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Gualtiero Badin, Amit Tandon, and Amala Mahadevan

–10 km) that are much smaller than the Rossby radius of deformation ( L d ~ 10–100 km) associated with the pycnocline. Submesoscale dynamics are characterized by the Rossby ( R 0 ) and Richardson (Ri) numbers attaining O (1) values locally, where R 0 ≡ ζ / f is the ratio of the vertical component of relative vorticity ζ = υ x − u y to planetary vorticity f , and , where U z 2 = u z 2 + υ z 2 is the square of the vertical shear of the horizontal velocity ( u , υ ). The vertical

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Daniel B. Whitt and Leif N. Thomas

context. To a large degree, mesoscale oceanic flows have a low Rossby number Ro g = ζ g / f ≪ 1. Hence, the geostrophic relative vorticity is small compared to the planetary vorticity ζ g ≪ f , and the effective Coriolis frequency F = ≈ f is not substantially modified. Thus, most previous studies on the generation of inertial oscillations in the ocean boundary layer have neglected relative vorticity effects (e.g., Pollard 1970 ; D’Asaro 1985 ; Crawford and Large 1996 ; Skyllingstad et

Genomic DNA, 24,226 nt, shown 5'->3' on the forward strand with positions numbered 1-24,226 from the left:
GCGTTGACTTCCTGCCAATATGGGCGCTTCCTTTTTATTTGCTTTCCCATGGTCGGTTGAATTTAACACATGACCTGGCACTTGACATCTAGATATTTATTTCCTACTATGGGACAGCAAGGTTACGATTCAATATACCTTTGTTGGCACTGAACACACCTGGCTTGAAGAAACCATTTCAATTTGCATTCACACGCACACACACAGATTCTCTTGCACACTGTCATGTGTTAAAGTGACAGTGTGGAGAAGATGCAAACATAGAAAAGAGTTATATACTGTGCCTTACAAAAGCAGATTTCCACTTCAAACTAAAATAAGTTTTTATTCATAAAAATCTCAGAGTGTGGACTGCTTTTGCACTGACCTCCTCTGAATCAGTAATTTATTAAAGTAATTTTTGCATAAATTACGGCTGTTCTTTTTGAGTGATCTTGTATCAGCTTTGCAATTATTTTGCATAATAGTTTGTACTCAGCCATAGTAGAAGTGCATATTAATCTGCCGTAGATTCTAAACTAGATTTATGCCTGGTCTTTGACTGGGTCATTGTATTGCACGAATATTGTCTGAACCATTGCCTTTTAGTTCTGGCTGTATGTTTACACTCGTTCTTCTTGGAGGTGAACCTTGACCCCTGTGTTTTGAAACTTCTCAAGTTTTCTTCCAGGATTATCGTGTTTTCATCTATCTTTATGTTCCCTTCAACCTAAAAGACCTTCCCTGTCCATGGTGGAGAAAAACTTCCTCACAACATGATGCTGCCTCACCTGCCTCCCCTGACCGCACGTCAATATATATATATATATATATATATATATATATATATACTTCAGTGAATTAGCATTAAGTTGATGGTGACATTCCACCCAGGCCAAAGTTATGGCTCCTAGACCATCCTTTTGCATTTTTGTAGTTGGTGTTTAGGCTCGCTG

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Anne-Marie E. G. Brunner-Suzuki, Miles A. Sundermeyer, and M.-Pascale Lelong

-scale background wave does not limit, but rather excites, upscale energy transfer. What eventually limits the upscale transfer is still an open question. In the coastal ocean, bottom friction may impose such a limit. In the open ocean, characteristics of the flow, or the planetary Rhines scale, are more likely. Also, mesoscale shears and strains could impose a limit on upscale energy transfer. In essence, our results indicate that only the wave amplitude (through the forcing amplitude f w ) appears to matter

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